“Assassin’s Creed Unity” (2014)


A year after the release of the PS4 and Xbox One, Ubisoft was finally able to release a next-gen “Assassin’s Creed” – but “Unity” was anything but. Though it had a decent story and chose the French Revolution as the next exciting setting, it was plagued with technical issues. Though the most notorious bug the game produced was, of course, the no faces glitch, “Unity’s” problems ran far deeper. The face problem was quickly fixed, but it took a lot longer to stabilize the game’s incredibly poor frame rate, which made busy parts of the game totally unplayable. Even years later you still saw frequent dips below 30 FPS, and it takes the hardware of the Xbox Series X to bump it to 60.

“Ashes Cricket 2013” (2013)


Once in a generation, a game will release that’s so terrible the developers have no choice but to remove it from sale. That was the fate of “Ashes Cricket 2013”, which was so broken it could barely be considered a game at all. This was despite a delay of almost six months so that it could be properly polished. And if this was the game after it was delayed, we’d hate to see what it looked like during its original release window. With abysmal textures and graphics, not to mention a complete lack of functionality, the game was recalled by 505, and everybody who bought it was given a refund.

“SimCity” (2013)


Did you buy “SimCity” in 2013 hoping to play it at launch? Well, that’s too bad! Maxis and EA came to the baffling decision that “SimCity” was going to be always online, which already left out players with unstable or poor internet connections. But they couldn’t even get that right, completely underestimating the volume of players and how much strain this would put on Maxis’s servers. The result was that for an entire week after launch, you couldn’t play “SimCity” at all because the servers just couldn’t handle it. Perhaps as punishment, the studio responsible, Maxis Emeryville, was shuttered by EA two years later.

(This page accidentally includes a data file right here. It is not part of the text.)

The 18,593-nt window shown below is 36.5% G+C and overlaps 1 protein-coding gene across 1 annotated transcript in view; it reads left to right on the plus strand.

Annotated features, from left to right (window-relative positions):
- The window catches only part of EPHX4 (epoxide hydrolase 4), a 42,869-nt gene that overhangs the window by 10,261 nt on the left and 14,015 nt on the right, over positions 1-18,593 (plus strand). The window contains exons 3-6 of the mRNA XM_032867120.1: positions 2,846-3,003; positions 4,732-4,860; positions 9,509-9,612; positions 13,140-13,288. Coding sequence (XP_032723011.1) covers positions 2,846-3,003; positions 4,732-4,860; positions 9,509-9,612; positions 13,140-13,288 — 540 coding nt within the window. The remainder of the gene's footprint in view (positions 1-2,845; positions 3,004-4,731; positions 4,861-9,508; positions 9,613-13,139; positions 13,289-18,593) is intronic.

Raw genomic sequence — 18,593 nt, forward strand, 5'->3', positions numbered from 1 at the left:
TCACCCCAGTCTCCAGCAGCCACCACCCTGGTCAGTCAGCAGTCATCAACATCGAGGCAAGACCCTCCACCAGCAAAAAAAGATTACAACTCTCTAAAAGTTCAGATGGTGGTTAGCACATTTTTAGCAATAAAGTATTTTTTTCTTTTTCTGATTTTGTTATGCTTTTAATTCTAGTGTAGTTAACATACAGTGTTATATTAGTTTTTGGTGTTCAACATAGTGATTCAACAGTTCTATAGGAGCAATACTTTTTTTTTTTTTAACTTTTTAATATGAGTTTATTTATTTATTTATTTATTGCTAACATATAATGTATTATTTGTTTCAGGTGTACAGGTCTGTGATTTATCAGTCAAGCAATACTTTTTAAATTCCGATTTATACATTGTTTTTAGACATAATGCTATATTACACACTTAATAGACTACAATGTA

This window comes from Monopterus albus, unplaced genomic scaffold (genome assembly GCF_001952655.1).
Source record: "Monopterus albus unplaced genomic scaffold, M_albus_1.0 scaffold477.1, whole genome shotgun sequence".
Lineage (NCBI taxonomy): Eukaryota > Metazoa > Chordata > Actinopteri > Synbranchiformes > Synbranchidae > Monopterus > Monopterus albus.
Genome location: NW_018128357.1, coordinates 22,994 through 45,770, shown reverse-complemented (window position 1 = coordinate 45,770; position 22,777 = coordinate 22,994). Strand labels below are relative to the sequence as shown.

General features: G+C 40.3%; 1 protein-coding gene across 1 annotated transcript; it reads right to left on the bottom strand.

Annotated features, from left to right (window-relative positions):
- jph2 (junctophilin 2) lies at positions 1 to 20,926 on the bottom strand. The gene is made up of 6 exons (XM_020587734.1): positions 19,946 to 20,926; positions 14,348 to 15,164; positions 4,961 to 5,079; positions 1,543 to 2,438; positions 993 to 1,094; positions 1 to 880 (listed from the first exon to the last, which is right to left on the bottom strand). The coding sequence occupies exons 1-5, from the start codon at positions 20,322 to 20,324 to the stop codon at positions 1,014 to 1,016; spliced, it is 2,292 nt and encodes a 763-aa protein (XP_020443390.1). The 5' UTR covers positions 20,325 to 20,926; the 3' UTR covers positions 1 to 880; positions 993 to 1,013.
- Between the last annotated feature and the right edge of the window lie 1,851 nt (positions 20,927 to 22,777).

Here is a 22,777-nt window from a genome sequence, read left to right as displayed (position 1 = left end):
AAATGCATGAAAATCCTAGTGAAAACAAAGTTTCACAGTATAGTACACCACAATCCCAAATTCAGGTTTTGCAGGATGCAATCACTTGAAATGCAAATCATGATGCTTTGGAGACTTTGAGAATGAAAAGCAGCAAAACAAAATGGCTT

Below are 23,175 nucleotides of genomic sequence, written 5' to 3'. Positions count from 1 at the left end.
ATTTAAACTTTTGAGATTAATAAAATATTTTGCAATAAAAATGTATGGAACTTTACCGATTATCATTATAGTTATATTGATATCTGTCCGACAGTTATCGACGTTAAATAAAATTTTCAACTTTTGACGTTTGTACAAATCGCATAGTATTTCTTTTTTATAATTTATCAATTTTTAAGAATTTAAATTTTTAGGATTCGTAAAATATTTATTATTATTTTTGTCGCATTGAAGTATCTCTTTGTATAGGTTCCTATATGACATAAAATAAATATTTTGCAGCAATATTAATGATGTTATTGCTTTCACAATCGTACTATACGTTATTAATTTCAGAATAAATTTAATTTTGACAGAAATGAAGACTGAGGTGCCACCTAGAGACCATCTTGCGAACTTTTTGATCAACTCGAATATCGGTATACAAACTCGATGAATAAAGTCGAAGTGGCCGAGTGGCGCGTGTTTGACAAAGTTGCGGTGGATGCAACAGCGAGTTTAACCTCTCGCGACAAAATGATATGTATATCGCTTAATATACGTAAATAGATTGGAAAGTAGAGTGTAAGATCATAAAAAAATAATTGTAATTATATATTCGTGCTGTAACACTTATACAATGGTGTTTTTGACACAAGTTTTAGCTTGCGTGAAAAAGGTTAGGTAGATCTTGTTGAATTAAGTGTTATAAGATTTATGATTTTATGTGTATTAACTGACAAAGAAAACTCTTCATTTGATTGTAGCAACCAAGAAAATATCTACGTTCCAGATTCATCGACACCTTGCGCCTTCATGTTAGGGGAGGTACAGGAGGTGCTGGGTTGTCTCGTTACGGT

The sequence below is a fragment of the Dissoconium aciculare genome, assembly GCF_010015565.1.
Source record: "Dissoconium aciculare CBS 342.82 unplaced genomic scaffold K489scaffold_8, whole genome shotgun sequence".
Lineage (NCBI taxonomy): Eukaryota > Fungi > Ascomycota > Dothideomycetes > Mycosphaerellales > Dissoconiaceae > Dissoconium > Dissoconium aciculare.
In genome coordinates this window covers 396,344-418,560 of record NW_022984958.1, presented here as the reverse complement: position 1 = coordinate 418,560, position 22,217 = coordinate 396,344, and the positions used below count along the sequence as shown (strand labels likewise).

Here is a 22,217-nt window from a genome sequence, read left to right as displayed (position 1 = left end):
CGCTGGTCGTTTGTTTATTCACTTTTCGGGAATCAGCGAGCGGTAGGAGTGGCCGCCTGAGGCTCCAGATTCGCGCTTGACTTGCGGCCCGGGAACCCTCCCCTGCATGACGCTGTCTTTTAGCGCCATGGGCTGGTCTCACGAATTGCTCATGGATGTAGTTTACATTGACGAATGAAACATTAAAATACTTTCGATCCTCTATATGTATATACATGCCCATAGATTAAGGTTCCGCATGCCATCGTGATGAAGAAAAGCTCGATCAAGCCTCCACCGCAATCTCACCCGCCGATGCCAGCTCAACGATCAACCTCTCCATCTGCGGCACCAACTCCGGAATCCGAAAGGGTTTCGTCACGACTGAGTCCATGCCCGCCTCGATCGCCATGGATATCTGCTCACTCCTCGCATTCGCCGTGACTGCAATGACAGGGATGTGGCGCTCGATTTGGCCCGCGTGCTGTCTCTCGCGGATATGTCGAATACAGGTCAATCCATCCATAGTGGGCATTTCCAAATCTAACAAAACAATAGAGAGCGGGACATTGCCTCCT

“Fallout 76” (2018)


Sixteen times the detail? More like sixteen times the bugs. Bethesda games have always been known for their glitches, but “Fallout 76” was a special case; unlike every other Bethesda RPG, this MMO is always online, meaning modders couldn’t clean up Todd Howard’s mess this time. On top of the rampant bugs, frame rate drops, and server issues, it was incredibly poorly designed, containing no human NPCs and an incredibly tedious loot system. But “Fallout 76’s” problems spread into the real world too, with frustrated players seeking technical support accidentally doxing themselves on Bethesda’s forums, and collector’s edition power armor helmets harboring dangerous levels of mold. The game was eventually made mostly playable, but plenty of people still haven’t forgiven the company.

Before we unveil our top pick, here are a few Honorable Mentions:

“Diablo III” (2012)

It Took Weeks For the Server Issues Stopping Players From Logging in to Get Fixed.

“Batman: Arkham Knight” (2015)

It Ran Great on Consoles, But the Glitchy PC Version Has Never Been Properly Patched.

“WWE 2K20” (2019)

Because You Can’t Even Navigate the Menus Without the Game Crashing.

“Cyberpunk 2077” (2020)


After years of development and three delays, mismanagement at the top of CD Projekt Red meant “Cyberpunk 2077” – advertised as the next greatest game of all time – had an absolute disaster of a launch. Despite the final delay purportedly being to optimize the game for last-gen hardware, on the base PS4 and Xbox One S, “Cyberpunk” was totally unplayable. Even on next-gen consoles and high-end PCs, you couldn’t escape the bugs and glitches, some of them funny but some completely game-breaking. By the end of 2020, all players were entitled to full refunds, no questions asked, and the game was removed from PS Store. Lawsuits were brought against CDPR by its investors after share prices crashed, and the company is under investigation by Poland’s consumer protection office.